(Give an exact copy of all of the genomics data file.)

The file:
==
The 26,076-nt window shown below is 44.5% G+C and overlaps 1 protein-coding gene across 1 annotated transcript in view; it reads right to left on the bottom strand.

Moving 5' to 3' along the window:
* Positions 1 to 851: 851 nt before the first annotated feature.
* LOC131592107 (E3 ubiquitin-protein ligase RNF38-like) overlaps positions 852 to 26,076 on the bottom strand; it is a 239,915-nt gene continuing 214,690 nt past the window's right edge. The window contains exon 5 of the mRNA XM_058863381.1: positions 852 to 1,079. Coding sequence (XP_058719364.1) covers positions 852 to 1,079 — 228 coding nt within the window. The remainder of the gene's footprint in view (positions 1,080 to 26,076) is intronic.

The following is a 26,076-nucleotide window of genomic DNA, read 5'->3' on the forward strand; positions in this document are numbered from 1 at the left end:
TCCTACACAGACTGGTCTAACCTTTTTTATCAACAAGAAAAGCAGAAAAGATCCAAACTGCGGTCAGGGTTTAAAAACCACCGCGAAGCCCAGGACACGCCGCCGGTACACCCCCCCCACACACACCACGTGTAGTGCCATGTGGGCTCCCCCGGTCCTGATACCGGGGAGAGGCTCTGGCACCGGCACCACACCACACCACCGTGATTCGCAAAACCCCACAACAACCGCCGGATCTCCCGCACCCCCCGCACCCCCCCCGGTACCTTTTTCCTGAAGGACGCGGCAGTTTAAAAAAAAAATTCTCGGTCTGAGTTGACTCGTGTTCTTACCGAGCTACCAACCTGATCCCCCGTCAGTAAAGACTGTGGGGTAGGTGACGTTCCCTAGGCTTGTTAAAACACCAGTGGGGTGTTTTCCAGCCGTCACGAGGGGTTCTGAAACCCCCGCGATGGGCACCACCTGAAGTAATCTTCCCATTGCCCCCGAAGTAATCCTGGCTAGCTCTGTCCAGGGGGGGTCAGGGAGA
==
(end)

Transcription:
The 26,076-nt window shown below is 44.5% G+C and overlaps 1 protein-coding gene across 1 annotated transcript in view; it reads right to left on the bottom strand.

Moving 5' to 3' along the window:
* Positions 1 to 851: 851 nt before the first annotated feature.
* LOC131592107 (E3 ubiquitin-protein ligase RNF38-like) overlaps positions 852 to 26,076 on the bottom strand; it is a 239,915-nt gene continuing 214,690 nt past the window's right edge. The window contains exon 5 of the mRNA XM_058863381.1: positions 852 to 1,079. Coding sequence (XP_058719364.1) covers positions 852 to 1,079 — 228 coding nt within the window. The remainder of the gene's footprint in view (positions 1,080 to 26,076) is intronic.

The following is a 26,076-nucleotide window of genomic DNA, read 5'->3' on the forward strand; positions in this document are numbered from 1 at the left end:
TCCTACACAGACTGGTCTAACCTTTTTTATCAACAAGAAAAGCAGAAAAGATCCAAACTGCGGTCAGGGTTTAAAAACCACCGCGAAGCCCAGGACACGCCGCCGGTACACCCCCCCCACACACACCACGTGTAGTGCCATGTGGGCTCCCCCGGTCCTGATACCGGGGAGAGGCTCTGGCACCGGCACCACACCACACCACCGTGATTCGCAAAACCCCACAACAACCGCCGGATCTCCCGCACCCCCCGCACCCCCCCCGGTACCTTTTTCCTGAAGGACGCGGCAGTTTAAAAAAAAAATTCTCGGTCTGAGTTGACTCGTGTTCTTACCGAGCTACCAACCTGATCCCCCGTCAGTAAAGACTGTGGGGTAGGTGACGTTCCCTAGGCTTGTTAAAACACCAGTGGGGTGTTTTCCAGCCGTCACGAGGGGTTCTGAAACCCCCGCGATGGGCACCACCTGAAGTAATCTTCCCATTGCCCCCGAAGTAATCCTGGCTAGCTCTGTCCAGGGGGGGTCAGGGAGA